In an increasingly connected world, it makes good business sense to have a presence on social media, even if your business is a small one. In fact, one could argue it’s actually more important for a small business to have a Twitter presence than it is for a large corporation. Creating a great Twitter account for small businesses isn’t difficult and can bring increased sales.
Unlike larger businesses, small business owners do not have the resources to fund research into their customer base. Also, advertising dollars are likely at a premium. This used to be a disadvantage, but in the 21st century it is not.
Using Twitter to connect with current and potential customers – as well as people in your industry, experts in your field and businesses that are complimentary to yours – costs nothing but time.
Take Advantage of What Twitter Offers
Some are not aware that Twitter itself offers an app for small businesses that helps them better use the social media platform.
The app allows small businesses to:
- Access a daily calendar that offers suggested tweets, access to special events and information on Twitter advertising strategies
- Sync relevant Twitter topics to the calendar on your personal device
- Access research, success stories and other information about small businesses on Twitter
In addition to what you can learn from Twitter itself, it’s important to keep the following tips in mind, which were culled from a variety of experts in social media marketing. Your goal is a to create a twitter account for small businesses, specifically your business so taking your time makes all the difference.
Twitter Account for Small Businesses: Promote Others, Not Yourself
The best way to become noticed and respected on Twitter is by retweeting others. The caution here is not to retweet just for the sake of retweeting. Nothing drives people away faster than random, insincere retweets just for the sake of getting yourself noticed. The key here is to be selective, find clever tweets about things pertaining to your business or the community at large, and retweet those.
Consistency Is Key
As with many things in live, dependability and quality are important. Trust will not be built among Twitter followers if Tweets are made infrequently. Equally as bad is a sudden deluge of Tweets, followed by days of silence. By using tools supplied by Twitter, it’s possible to write several tweets at one sitting and then schedule them to go out over the course of the day. Being there consistently provides value to your followers.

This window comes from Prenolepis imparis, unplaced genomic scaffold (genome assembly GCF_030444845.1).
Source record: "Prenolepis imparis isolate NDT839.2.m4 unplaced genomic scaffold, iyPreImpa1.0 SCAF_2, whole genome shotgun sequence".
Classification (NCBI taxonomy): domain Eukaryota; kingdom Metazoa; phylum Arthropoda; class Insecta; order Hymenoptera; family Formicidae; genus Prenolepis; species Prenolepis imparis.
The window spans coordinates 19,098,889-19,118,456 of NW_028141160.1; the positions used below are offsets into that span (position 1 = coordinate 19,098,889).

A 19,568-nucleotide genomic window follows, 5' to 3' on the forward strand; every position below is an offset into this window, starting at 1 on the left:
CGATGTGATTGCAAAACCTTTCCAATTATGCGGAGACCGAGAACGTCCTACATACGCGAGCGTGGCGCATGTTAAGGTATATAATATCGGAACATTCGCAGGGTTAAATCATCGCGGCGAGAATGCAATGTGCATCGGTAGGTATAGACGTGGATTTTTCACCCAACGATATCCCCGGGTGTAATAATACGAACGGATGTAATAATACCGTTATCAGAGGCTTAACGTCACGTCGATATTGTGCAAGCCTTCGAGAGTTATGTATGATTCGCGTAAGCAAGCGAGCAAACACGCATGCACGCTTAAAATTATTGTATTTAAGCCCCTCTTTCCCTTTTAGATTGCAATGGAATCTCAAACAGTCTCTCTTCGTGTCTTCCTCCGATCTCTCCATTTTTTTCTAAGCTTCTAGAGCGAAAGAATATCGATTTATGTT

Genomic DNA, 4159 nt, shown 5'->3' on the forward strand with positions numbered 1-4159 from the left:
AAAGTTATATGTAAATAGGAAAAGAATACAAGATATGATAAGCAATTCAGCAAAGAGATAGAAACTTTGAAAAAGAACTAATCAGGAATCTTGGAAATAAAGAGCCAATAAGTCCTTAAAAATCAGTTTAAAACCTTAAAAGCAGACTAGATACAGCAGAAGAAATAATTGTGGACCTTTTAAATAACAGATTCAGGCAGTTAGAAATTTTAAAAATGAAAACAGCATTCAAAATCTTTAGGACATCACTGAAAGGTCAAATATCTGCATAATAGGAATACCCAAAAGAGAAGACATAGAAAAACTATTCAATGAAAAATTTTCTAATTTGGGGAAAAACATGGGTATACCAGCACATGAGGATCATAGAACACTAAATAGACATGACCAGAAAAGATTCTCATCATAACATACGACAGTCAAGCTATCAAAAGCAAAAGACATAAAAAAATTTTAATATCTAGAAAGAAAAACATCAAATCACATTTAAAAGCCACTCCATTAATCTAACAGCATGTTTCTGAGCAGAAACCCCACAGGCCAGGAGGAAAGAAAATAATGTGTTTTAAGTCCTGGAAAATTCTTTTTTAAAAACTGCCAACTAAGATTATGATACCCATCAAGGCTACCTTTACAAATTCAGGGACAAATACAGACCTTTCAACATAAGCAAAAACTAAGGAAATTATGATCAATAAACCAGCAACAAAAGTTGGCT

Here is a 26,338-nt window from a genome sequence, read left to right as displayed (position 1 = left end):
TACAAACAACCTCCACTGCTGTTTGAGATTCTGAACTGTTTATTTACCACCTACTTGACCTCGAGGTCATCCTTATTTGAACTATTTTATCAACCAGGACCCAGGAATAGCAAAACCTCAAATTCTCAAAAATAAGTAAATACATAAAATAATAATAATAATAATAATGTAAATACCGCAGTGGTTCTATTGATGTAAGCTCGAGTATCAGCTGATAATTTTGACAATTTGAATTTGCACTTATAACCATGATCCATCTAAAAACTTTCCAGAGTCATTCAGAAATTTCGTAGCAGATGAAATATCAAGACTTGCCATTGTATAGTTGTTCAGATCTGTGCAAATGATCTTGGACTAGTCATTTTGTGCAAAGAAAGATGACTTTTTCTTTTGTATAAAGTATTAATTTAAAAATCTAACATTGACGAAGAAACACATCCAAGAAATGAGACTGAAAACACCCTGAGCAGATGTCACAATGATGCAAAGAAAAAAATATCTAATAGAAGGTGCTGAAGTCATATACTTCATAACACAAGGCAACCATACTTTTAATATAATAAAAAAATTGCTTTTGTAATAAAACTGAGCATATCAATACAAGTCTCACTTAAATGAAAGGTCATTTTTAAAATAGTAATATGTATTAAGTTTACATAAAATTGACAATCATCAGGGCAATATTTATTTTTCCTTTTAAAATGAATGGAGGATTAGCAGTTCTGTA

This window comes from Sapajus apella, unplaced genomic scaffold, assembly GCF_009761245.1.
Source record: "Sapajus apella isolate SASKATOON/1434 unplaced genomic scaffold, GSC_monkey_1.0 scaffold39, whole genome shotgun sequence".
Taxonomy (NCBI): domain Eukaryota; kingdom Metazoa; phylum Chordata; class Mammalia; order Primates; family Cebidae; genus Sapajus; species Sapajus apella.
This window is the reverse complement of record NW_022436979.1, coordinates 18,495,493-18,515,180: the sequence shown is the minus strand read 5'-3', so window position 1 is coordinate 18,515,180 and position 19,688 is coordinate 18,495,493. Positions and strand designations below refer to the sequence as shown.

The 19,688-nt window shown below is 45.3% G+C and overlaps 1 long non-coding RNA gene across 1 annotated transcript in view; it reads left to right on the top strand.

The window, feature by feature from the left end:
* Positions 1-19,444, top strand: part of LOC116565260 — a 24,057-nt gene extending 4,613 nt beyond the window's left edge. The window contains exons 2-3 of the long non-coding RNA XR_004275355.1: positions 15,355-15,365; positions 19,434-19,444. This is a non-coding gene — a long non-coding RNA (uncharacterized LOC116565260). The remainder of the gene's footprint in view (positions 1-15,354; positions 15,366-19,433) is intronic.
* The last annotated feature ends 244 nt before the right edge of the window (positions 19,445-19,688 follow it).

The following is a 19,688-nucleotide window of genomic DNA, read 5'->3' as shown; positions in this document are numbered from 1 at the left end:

You Are What You Tweet
Do not make the mistake made by many new people to Twitter, which is this: they tweet about the first thing that comes to mind. Before committing to tweeting regularly, first decide what the parameters are for topics you will tweet. If not, no one will know who you are or what you are about, and that’s not what you want. Stay focused on your areas of interest.
Take Time to Be Clever
Creative posts are far more interesting than using the same language used by everyone else, or promotional language that turns people off. Also, watch out for empty phrases such as “this will change your life” or “you must read this now.” That turns savvy readers off. Try being creative, or at least original, with your posts.
Most experts agree that because of the rapid fire nature of Twitter, you should not spend more than an hour to respond to someone who tweets at you. Obviously, this means you must try to stay connected – or have someone doing it for you.
Use Twitter Tools
In addition to being able to pre-plan when your tweets go live, there are quite a few other useful tools the social media giant offers. Those include the ability to make lists of the people, organizations and businesses you are following that are the most important to you. That way, you can filter out the noise – and on Twitter, there is a lot of noise.
Become The Face of Your Business
Some businesses attempt to use their logo for their Twitter profile image, which appears with every tweet you write. This might be fine, but social media users obviously are going to identify more with a real person than a logo. No matter how much you like the logo you have designed for your company, this is an opportunity for you to become the image associated with your business. It’s far more personal and interesting than a logo. That said – make sure it’s a good photo. And also remember to take the time and make your short biography good – what you do, how it helps people, and a touch of personality and/or humor.
Make Sure You Follow Customers
Ultimately, Twitter – and other social media – are vehicles to connect and hold a conversation with people, not simply talk at them the way legacy media does. Take the time to find your customers, follow them and listen to what they say. Of all the advice here, this is perhaps the most important. Twitter offers businesses an unprecedented opportunity to find out – in real time – the concerns, cares, wants and needs of customers. Don’t let it slip by.